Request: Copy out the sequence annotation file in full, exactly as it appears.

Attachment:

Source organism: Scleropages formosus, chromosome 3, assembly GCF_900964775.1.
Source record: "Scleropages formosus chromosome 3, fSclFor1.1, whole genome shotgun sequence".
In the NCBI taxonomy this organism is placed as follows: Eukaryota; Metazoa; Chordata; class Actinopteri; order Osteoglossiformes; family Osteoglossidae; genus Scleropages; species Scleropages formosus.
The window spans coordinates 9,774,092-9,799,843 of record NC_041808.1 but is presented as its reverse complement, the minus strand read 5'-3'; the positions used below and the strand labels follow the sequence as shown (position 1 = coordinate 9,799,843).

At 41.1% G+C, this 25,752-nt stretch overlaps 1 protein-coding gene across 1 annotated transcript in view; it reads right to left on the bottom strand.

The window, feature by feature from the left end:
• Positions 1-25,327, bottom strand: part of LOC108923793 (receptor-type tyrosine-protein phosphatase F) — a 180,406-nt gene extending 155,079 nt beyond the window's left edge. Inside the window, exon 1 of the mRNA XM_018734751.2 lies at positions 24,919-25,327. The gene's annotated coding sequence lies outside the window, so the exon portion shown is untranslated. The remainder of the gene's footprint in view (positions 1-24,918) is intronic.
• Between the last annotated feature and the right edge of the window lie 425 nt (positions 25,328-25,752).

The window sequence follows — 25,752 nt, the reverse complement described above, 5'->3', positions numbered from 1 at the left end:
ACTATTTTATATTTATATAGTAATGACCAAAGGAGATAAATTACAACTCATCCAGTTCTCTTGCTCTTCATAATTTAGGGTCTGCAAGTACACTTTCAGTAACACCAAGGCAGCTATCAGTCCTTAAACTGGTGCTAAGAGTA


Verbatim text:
Source organism: Scleropages formosus, chromosome 3, assembly GCF_900964775.1.
Source record: "Scleropages formosus chromosome 3, fSclFor1.1, whole genome shotgun sequence".
In the NCBI taxonomy this organism is placed as follows: Eukaryota; Metazoa; Chordata; class Actinopteri; order Osteoglossiformes; family Osteoglossidae; genus Scleropages; species Scleropages formosus.
The window spans coordinates 9,774,092-9,799,843 of record NC_041808.1 but is presented as its reverse complement, the minus strand read 5'-3'; the positions used below and the strand labels follow the sequence as shown (position 1 = coordinate 9,799,843).

At 41.1% G+C, this 25,752-nt stretch overlaps 1 protein-coding gene across 1 annotated transcript in view; it reads right to left on the bottom strand.

The window, feature by feature from the left end:
• Positions 1-25,327, bottom strand: part of LOC108923793 (receptor-type tyrosine-protein phosphatase F) — a 180,406-nt gene extending 155,079 nt beyond the window's left edge. Inside the window, exon 1 of the mRNA XM_018734751.2 lies at positions 24,919-25,327. The gene's annotated coding sequence lies outside the window, so the exon portion shown is untranslated. The remainder of the gene's footprint in view (positions 1-24,918) is intronic.
• Between the last annotated feature and the right edge of the window lie 425 nt (positions 25,328-25,752).

The window sequence follows — 25,752 nt, the reverse complement described above, 5'->3', positions numbered from 1 at the left end:
ACTATTTTATATTTATATAGTAATGACCAAAGGAGATAAATTACAACTCATCCAGTTCTCTTGCTCTTCATAATTTAGGGTCTGCAAGTACACTTTCAGTAACACCAAGGCAGCTATCAGTCCTTAAACTGGTGCTAAGAGTA